Saturday, September 26, 2009

Power on the move

Our little town had quite the carnival atmosphere this weekend, because visitors were here.

Several weeks ago, two enormous steam generators destined for the Three Mile Island nuclear power plant arrived in the United States. A French company called AREVA constructed the generators, which were shipped by boat across the Atlantic, north through the Chesapeake Bay, and as far along the Susquehanna River as the water depth would allow. Then, the generators were boarded onto specialized carriers to make their way across Lancaster County at 3-4 mph. They arrived in town Friday, and were parked along a side street for the weekend.

These behemoths are 74 feet long, 25 feet high, and weigh in at over 1,000,000 pounds each. The logistics of moving them safely are apparently tremendous, as the sheer weight is a threat to local roads and bridges that were not designed to handle such loads. To help alleviate the strain, each generator is loaded onto a carrier with 24 axles. Each axle supposedly carries weight equivalent to a fire truck. The generators appear to be accompanied by a large fleet of State Police Officers at all times, and local newspapers report that the convoy is over a mile in length when on the move.

On Sunday night, these generators are slated to leave town. They must cross Route 30 to reach TMI, but they are too heavy for the bridge that would take them across the U.S. Highway. So, the plan is to close Rt. 30 in the wee hours of the morning and have the equipment to cross 30 at grade by going up an off-ramp, removing the guardrails that make up the center median, and then exiting by the off-ramp for the westbound lanes.

One of the policemen on duty said they take a corner much better than you would think!

Thursday, September 24, 2009

A banner day

I carpool with a coworker most days, and we've been seeing a bald eagle very occaisionally, in a particular area where a small stream joins with the larger Codorus Creek. There's a large concrete box on the creek bank where the two streams meet. Its an industrial area and very near to the city of York, not your typical wildlife viewing habitat. Twice we've seen it sitting on the box, one time using the box as a dinner table to eat a fish.

Yesterday, however, the birds upped it a notch. As we were crossing the Susquehanna River at the start of our commute, we saw a large bird fly over the bridge. I couldn't confirm it was a bald eagle, but when I looked to the right, I saw a second bird with the distinctive white head and tail flying low and fast over the water. This eagle eventually landed on a rock in the river, next to another large bird. But they were too far away at this point to ID the third bird.

As we arrived in York, we figured it would be too great a coincidence to see our "regular" eagle. But, we kept our eyes peeled, and sure enough, the eagle was perched on the concrete box. This time he had a friend, a second eagle sitting on a small stone in the stream. We turned the car around to get a better look, and took a picture with the only camera available to us, my coworker's iPhone. Today, with my camera in my lunch sack, we saw no eagles at all ... go figure!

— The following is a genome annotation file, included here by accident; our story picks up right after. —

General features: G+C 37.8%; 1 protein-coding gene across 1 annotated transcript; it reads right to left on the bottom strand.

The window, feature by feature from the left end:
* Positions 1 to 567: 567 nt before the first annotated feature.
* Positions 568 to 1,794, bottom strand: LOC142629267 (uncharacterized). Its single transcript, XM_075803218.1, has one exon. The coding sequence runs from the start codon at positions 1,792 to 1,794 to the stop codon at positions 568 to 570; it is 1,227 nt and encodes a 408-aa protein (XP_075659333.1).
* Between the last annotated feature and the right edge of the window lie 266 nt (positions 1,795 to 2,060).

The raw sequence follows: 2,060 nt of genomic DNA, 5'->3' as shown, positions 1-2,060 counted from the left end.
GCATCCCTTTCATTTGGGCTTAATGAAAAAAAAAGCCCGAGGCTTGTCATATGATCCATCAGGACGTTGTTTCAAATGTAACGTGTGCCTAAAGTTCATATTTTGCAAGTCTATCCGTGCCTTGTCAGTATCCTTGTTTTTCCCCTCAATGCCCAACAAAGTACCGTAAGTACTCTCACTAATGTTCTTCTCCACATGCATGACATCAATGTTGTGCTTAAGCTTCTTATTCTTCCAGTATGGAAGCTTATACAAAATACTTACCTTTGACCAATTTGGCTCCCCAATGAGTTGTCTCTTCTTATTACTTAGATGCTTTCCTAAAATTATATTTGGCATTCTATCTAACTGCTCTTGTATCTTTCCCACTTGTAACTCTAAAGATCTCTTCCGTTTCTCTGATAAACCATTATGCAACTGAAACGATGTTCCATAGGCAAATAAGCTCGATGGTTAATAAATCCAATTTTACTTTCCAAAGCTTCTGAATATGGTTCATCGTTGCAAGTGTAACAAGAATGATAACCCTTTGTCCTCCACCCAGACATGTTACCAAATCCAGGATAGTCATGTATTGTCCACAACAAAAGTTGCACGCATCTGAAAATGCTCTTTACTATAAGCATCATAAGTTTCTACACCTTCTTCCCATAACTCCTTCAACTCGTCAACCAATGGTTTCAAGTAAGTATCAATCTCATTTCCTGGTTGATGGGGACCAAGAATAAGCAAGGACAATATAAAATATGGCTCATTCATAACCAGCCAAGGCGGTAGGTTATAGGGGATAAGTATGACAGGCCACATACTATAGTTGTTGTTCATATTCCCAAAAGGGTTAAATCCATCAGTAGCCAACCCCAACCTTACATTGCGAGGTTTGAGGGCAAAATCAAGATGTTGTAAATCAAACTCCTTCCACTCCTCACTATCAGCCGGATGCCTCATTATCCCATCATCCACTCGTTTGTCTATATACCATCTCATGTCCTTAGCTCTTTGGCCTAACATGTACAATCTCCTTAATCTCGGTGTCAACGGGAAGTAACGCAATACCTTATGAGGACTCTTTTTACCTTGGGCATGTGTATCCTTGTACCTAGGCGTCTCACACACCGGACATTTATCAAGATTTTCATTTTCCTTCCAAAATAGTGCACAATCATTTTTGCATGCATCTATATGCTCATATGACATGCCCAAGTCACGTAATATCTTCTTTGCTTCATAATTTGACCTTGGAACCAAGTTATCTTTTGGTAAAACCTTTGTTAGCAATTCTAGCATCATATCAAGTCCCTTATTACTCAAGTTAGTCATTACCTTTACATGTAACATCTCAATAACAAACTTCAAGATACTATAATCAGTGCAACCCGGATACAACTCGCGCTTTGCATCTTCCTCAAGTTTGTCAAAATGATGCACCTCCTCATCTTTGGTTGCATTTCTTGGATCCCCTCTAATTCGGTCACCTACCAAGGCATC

Sunday, September 20, 2009

Honeymoon Catch-up

I guess now is as good a time as any to dig into my massive pile of photos from our honeymoon this July.

This is Summit Lake in Lassen Volcanic Park, with Lassen Peak in the background. Our first night of camping was spent in the edge of the trees to the right. Lets just say that this was a bad time to discover that we'd forgotten to pick up any bug spray. As the sun went down, I walked out along the lake and found this hidden view - you had no idea the mountain was back there from the campsite.

Sunday, September 13, 2009


As the middle of September approaches, a Pennsylvanian knows that the first frost is uncomfortably close to hand. But even so, the garden is still producing plenty of tomatoes, and I wanted to get some photographic evidence before the cold ultimately destroys the vines. Late last winter, I decided to focus on tomatoes after happening upon a book called Heirloom, which followed a farmer who specialized in heirloom varieties of tomatoes.

I hopped on E-bay and had soon purchased seeds for "Aunt Ruby's German Green," "Cherokee Purple," "Yellow Pear," & "Mexican Midget." I also planted a hybrid "Early Girl" as insurance. After much worry and trepidation over the future of my little seedlings, we were fortunate to have the most perfect tomato-growing summer possible here in central PA. Temperatures were reasonable, rain was plentiful, and the tomatoes darn near took over the yard. Here's a pie plate full of them, including two oddball varieties that volunteered on their own, with no aid whatsoever from me. I guess they're a gift from the people that owned the house before we did!

Thursday, September 10, 2009

Getting my feet wet again ...

After many moons without a new post - moons that encompassed a wedding and a honeymoon and various other smaller-scale adventures - I am dipping my toes back into the blogging water.

Towards the end of August, our weather switched abruptly from high summer to early fall, and this clear warm evening on the river was just the ticket. I actually wore out the batteries in my camera taking multiple pictures of golden sunset interplaying with river and bridge.